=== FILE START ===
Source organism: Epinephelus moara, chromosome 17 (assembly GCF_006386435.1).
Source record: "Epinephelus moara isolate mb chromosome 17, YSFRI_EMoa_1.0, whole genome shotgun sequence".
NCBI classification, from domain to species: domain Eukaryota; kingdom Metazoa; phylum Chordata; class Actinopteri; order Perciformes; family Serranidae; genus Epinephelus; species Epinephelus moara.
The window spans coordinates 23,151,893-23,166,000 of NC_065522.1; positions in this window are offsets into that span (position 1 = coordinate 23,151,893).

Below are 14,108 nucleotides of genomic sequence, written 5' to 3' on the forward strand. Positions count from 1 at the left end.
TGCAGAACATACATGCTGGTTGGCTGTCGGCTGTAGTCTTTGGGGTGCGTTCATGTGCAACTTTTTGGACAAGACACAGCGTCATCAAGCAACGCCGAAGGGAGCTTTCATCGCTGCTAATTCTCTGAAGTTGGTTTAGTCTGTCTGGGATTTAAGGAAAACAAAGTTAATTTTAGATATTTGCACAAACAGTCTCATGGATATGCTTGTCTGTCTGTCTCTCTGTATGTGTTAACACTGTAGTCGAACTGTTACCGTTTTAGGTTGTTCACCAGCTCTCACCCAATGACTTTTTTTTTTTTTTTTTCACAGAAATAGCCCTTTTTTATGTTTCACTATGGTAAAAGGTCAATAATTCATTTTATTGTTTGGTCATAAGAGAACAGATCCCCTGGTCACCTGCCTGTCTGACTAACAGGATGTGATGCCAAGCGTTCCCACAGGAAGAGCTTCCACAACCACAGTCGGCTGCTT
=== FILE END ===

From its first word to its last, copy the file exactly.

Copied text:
Source organism: Epinephelus moara, chromosome 17 (assembly GCF_006386435.1).
Source record: "Epinephelus moara isolate mb chromosome 17, YSFRI_EMoa_1.0, whole genome shotgun sequence".
NCBI classification, from domain to species: domain Eukaryota; kingdom Metazoa; phylum Chordata; class Actinopteri; order Perciformes; family Serranidae; genus Epinephelus; species Epinephelus moara.
The window spans coordinates 23,151,893-23,166,000 of NC_065522.1; positions in this window are offsets into that span (position 1 = coordinate 23,151,893).

Below are 14,108 nucleotides of genomic sequence, written 5' to 3' on the forward strand. Positions count from 1 at the left end.
TGCAGAACATACATGCTGGTTGGCTGTCGGCTGTAGTCTTTGGGGTGCGTTCATGTGCAACTTTTTGGACAAGACACAGCGTCATCAAGCAACGCCGAAGGGAGCTTTCATCGCTGCTAATTCTCTGAAGTTGGTTTAGTCTGTCTGGGATTTAAGGAAAACAAAGTTAATTTTAGATATTTGCACAAACAGTCTCATGGATATGCTTGTCTGTCTGTCTCTCTGTATGTGTTAACACTGTAGTCGAACTGTTACCGTTTTAGGTTGTTCACCAGCTCTCACCCAATGACTTTTTTTTTTTTTTTTTCACAGAAATAGCCCTTTTTTATGTTTCACTATGGTAAAAGGTCAATAATTCATTTTATTGTTTGGTCATAAGAGAACAGATCCCCTGGTCACCTGCCTGTCTGACTAACAGGATGTGATGCCAAGCGTTCCCACAGGAAGAGCTTCCACAACCACAGTCGGCTGCTT